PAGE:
As for local enlightenment activities, as a contribution to the community, create and publicize many brochures, open a center, for example, tie-up with McDonald’s in a program called McLeady and give educational advertisements was doing. In this way, the NWC recognizes that disaster alerts are based on various factors such as understanding of human behavior, bonding with society, and political situations, and it is common sense that meteorology alone cannot respond. It was impressive that it was done.

Issued June 4, 2010-Issue 5

Day_50 : NWC and Univ. of Oklahoma

Day_157: Disaster Warning (1)

I will update a column of the NIED e-mail magazine which I wrote a long time ago because the content is not faded with time. (I will do this step by step in Japanese and English) I will also add comments to update the situation.

Sorry, now I am revising this post because of the difficulties of the translation. This post will be revised again. Thank you.

Published May 6, 2010
NIED-DIL e-mail magazine: Disaster Warning (1)

■ Disaster Warning (1) ■

In February 2008, a survey provided an opportunity to visit the Pacific Tsunami Warning Center (PTWC) in Hawaii. In a study, I interviewed the director of the PTWC, and the first thing that caught my attention was the role of the media. The director told me that a public tsunami evacuation alert required three hours before the event, which was too time-sensitive, but the media was an advantage to do this. However, for the government organization, there were various restrictions, such as warnings in an international framework. I remembered the Chilean Navy’s disaster response to the damage caused by the earthquake and tsunami in Chile in February this year.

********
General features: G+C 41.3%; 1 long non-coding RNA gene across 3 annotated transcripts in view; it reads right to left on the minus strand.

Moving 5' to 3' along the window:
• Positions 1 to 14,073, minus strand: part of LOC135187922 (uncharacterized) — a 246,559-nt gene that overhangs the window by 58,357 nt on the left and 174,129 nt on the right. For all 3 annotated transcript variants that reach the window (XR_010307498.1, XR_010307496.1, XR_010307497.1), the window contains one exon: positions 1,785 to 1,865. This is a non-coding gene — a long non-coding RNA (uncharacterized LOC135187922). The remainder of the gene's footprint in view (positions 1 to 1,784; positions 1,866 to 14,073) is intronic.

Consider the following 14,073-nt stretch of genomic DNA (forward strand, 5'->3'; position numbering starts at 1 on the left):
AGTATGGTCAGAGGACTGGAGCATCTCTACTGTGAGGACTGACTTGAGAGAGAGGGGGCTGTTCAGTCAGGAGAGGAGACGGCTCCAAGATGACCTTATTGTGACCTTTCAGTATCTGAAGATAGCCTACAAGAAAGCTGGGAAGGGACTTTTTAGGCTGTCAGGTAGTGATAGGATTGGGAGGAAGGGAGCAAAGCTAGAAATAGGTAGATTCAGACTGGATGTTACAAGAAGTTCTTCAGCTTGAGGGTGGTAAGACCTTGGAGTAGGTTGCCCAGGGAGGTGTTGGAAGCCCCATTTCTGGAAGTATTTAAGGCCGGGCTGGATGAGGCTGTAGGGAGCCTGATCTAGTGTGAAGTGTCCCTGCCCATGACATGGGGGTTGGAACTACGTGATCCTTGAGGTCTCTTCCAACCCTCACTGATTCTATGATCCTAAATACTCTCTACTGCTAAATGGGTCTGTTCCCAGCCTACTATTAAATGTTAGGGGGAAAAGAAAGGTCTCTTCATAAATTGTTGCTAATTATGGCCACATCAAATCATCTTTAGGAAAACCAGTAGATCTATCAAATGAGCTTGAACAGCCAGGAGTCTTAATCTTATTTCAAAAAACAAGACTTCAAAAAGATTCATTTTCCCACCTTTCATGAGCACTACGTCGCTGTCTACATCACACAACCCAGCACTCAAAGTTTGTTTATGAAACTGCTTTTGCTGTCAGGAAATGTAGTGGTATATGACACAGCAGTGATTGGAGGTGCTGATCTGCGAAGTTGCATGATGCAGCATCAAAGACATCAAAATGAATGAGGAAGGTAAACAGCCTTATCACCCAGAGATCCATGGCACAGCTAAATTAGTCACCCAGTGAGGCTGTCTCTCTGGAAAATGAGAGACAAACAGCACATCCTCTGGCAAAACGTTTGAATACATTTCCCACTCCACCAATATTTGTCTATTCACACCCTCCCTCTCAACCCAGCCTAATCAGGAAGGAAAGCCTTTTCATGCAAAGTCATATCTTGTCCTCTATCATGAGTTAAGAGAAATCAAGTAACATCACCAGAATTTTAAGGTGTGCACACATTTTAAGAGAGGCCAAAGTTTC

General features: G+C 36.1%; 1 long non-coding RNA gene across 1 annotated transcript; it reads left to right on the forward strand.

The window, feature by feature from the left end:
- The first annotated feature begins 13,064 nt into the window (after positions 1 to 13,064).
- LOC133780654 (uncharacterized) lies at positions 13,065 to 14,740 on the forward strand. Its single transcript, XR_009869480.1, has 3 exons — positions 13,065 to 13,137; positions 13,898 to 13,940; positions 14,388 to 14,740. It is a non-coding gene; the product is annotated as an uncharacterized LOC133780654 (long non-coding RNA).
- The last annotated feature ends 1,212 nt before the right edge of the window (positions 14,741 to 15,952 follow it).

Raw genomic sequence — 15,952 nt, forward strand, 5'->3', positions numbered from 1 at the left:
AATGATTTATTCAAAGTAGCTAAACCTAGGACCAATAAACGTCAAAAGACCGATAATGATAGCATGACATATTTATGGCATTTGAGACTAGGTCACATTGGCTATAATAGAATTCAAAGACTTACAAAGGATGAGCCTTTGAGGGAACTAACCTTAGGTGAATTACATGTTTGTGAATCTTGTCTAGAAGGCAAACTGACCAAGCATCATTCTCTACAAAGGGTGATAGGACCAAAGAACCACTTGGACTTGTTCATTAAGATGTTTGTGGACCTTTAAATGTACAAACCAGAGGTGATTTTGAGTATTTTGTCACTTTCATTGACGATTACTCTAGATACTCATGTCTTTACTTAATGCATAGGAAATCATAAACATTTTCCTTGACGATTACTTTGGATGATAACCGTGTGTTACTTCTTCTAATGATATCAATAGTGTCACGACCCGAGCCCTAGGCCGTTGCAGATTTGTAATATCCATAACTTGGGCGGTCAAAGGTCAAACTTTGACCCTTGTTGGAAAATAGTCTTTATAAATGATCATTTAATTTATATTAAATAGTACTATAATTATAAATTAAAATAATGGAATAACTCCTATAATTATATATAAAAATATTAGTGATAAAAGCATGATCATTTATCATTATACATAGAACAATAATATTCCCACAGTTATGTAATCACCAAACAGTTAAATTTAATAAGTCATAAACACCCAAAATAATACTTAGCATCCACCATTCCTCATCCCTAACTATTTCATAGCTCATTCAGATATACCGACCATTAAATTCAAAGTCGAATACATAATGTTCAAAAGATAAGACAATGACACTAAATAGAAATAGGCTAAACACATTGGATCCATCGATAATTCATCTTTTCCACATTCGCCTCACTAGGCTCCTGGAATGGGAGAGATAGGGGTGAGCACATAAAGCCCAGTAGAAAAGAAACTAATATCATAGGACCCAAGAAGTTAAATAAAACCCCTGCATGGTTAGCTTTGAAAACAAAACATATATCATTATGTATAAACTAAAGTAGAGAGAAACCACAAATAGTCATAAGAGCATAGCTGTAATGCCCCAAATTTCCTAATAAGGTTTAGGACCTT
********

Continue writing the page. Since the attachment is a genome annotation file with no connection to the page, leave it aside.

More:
Next, I was interested in science, technology, and data that are the basis of the alarm decision. I think that normal (flood etc.) warnings will be judged based on current and past data, but especially for tsunami warnings, there were errors in the data of the original earthquake and the tide gauge. To do judge, we should know the 99.99 percent could be the error. The fact that the past data is not very useful because the devices to figure out the data are changing day by day, making it difficult to rely on it.

From these facts, it was generally noticed that the disaster warning was based on the combination of the progress of science, technology and the competence of the person in charge. The actual warning also relies on the institution belonging to it. For example, it was also needed to add variables such as the recipient of the alert, the psychology of the local people, social situation, and various systems.

Issued May 6, 2010 No. 4

Ref.

Day_55 : Tsunami Surveys in Hawaii

Day_153 : Reported Death Numbers

I will update a column of the NIED e-mail magazine which I wrote a long time ago because the content is not faded with time. (I will do this step by step in Japanese and English) I will also add comments to update the situation.

Published February 4, 2010
NIED-DIL e-mail magazine: Reported fatalities due to disasters

January 12 There was a big earthquake in Haiti. The consequences are still a major social issue, but at an early stage, the President declared that the number of casualties reached 200,000.

At the time of the Hurricane Katrina disaster at the end of August 2005, the first report was 10,000 casualties. But, in the end, there was about 1,300. I felt that nationality, culture, and so on become apparent compared to Japan.

A typical case in Japan is the Great Hanshin-Awaji Earthquake. I was living in Kyoto and worked in Kyoto City at that time. I remember that around 7 a.m., it was reported on T.V. that there were only a few deaths. As time went by, it increased to hundreds and thousands.

The U.S. tends to have a top-down and strategic way; on the other hand, Japan seeks bottom-up and accurate process to disclose the number. In the 2004 Indian Ocean tsunami, reported death tolls in affected countries fluctuated, but taking this into account is a way to understand the disasters which reflect the country’s situations, including social backgrounds, cultures, economies, and so on.

Regarding Haiti, the number of reported deaths increases with time. I pray that the number will not be so huge.

P.S.